Sunday Times: Bootstraps

In the United States, we love bootstraps.


We love the old west ruggedness they connote.  We love the independence of the idiom.  We love to pull ourselves up by them.

A huge part of our understanding of what makes the United States such a desirable place to make a life is the ability any one person has to use said bootstraps and rise out of material poverty.

Unless you can’t actually do that.

piece in the New York Times last week pointed to a body of research that questions the degree of economic mobility available in the United States.  In particular, the article noted that “at least five large studies in recent years have found the United States to be less mobile than comparable nations.”  Some of the key statistics from these studies include:

  • 42 percent of American men raised in the bottom fifth of incomes stay there as adults. In Denmark the number is 25 percent and in Britain it’s 30 percent.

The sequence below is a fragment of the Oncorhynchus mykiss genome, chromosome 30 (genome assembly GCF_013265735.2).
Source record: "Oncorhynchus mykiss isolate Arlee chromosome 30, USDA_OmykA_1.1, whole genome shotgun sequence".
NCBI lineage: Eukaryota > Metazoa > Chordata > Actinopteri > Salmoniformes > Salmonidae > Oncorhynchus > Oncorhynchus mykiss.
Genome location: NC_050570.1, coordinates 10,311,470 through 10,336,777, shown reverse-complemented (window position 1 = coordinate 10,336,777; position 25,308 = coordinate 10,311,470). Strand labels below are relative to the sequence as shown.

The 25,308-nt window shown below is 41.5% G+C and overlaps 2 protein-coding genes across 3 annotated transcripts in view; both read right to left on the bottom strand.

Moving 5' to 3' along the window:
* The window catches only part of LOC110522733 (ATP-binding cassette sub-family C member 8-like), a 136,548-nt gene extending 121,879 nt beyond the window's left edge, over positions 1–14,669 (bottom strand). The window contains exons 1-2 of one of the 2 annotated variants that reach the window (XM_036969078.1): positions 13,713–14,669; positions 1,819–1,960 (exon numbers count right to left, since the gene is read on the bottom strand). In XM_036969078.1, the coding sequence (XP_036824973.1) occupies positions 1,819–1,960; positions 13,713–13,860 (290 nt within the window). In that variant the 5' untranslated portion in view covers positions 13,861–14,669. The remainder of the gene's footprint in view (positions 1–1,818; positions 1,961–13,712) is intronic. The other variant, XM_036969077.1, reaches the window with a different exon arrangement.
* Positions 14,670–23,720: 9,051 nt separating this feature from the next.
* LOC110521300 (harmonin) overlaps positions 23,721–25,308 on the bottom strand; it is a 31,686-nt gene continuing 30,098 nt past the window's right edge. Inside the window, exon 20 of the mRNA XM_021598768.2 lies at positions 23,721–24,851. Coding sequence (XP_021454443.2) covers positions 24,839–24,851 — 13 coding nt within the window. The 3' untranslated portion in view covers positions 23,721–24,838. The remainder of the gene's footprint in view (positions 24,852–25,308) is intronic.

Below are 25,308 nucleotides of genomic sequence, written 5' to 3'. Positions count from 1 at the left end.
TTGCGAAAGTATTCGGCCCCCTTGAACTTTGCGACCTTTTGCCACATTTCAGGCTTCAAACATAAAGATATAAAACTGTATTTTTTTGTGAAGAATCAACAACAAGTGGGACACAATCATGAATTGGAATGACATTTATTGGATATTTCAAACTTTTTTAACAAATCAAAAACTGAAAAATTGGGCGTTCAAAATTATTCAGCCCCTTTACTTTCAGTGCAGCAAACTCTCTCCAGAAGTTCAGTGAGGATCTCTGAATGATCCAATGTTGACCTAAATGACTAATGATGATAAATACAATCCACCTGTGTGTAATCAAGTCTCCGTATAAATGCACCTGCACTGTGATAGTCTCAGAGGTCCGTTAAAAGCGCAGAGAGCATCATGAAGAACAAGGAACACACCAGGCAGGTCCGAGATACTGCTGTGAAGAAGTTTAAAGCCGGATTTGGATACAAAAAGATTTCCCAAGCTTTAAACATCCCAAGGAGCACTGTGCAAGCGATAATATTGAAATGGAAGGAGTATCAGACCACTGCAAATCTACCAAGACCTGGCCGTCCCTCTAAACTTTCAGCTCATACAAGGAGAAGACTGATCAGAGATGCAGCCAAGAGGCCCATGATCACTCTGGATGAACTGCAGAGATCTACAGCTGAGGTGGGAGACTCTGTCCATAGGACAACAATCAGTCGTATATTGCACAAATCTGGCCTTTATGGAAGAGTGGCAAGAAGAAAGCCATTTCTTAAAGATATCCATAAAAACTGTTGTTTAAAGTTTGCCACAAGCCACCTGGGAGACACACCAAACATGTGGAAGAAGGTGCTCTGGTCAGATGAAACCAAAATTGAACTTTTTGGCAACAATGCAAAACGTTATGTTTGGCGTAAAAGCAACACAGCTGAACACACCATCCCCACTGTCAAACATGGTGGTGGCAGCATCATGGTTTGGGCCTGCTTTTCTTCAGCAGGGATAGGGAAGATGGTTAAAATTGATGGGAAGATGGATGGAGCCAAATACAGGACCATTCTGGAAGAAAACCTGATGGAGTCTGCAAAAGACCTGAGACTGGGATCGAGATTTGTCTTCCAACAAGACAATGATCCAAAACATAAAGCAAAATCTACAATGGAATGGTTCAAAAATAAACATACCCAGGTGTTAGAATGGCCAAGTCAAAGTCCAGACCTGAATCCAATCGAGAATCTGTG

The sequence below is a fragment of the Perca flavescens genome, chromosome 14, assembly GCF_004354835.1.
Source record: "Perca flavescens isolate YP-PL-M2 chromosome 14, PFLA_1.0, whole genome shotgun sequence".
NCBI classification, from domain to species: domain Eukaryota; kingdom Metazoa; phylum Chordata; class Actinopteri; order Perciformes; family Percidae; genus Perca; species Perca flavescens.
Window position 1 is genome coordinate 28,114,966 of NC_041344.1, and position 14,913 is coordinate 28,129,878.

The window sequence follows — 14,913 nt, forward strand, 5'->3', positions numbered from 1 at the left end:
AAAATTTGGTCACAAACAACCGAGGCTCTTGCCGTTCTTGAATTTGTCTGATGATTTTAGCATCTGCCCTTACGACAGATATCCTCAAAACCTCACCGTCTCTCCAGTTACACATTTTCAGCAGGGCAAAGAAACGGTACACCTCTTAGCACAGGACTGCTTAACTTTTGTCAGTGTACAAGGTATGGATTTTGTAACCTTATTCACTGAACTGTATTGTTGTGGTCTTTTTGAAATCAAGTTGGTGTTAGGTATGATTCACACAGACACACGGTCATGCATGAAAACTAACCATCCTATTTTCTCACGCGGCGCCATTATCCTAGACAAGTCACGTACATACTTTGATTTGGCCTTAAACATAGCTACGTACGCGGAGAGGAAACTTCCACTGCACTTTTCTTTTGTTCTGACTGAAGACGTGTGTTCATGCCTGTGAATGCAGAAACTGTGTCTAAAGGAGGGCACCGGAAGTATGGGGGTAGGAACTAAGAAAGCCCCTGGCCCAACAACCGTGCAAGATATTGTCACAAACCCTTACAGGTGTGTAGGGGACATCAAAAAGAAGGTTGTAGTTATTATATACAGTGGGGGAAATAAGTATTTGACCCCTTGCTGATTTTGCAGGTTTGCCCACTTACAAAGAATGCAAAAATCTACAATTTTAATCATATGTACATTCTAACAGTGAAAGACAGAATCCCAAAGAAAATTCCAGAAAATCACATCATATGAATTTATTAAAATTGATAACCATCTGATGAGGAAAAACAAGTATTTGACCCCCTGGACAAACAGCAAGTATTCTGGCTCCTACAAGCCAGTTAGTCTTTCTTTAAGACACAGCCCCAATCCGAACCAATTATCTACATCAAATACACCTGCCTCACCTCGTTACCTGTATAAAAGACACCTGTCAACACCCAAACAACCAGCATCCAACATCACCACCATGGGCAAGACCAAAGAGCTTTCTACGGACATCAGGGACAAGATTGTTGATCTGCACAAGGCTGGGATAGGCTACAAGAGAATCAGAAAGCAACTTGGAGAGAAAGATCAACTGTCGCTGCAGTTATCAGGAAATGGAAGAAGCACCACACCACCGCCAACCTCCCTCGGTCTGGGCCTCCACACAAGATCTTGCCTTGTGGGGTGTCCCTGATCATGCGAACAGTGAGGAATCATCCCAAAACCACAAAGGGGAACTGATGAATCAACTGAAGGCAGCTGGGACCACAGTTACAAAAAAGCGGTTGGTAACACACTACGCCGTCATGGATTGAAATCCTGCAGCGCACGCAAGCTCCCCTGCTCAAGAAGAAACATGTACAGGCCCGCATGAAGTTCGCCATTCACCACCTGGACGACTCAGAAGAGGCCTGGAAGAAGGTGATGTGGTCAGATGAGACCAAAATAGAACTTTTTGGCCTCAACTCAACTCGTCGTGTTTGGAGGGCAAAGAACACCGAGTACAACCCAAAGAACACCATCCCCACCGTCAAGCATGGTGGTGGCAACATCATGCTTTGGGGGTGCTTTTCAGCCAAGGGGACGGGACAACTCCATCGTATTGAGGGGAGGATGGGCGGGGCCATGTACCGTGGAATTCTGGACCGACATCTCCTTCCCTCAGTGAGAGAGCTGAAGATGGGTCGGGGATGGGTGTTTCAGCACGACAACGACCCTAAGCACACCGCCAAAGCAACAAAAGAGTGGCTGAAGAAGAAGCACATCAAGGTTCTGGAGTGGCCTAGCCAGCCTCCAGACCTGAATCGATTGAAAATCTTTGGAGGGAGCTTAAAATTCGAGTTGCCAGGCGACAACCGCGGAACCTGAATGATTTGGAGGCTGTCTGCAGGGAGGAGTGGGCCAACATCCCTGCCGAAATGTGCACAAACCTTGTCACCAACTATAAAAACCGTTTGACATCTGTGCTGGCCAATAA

• 8 percent of American men at the bottom rose to the top fifth. But the numbers are 12 percent of the British and 14 percent of the Danes.
  • About 62 percent of Americans (male and female) raised in the top fifth of incomes stay in the top two-fifths.  Similarly, 65 percent born in the bottom fifth stay in the bottom two-fifths.
  • 16 percent of Canadian men raised in the bottom tenth of incomes stayed there as adults, compared with 22 percent of Americans.

The author cites a number of variables that should influence how one interprets these numbers.  The statistics are not totally cut and dry.

Nevertheless, the research does challenge the notion that anybody can rise from poverty (and quickly) so long as they maintain a commitment to their bootstraps.

Instead of condemning the poor for lazily neglecting the power of their bootstraps, we may do better to consider what systems and structures stand in the way of mobility.  What might be outside their control and keeping them in material poverty?  Can we do something to remove those obstacles?  And I can’t help but wonder:  to what degree is our relentless commitment to the myth of mobility an obstacle in and of itself?

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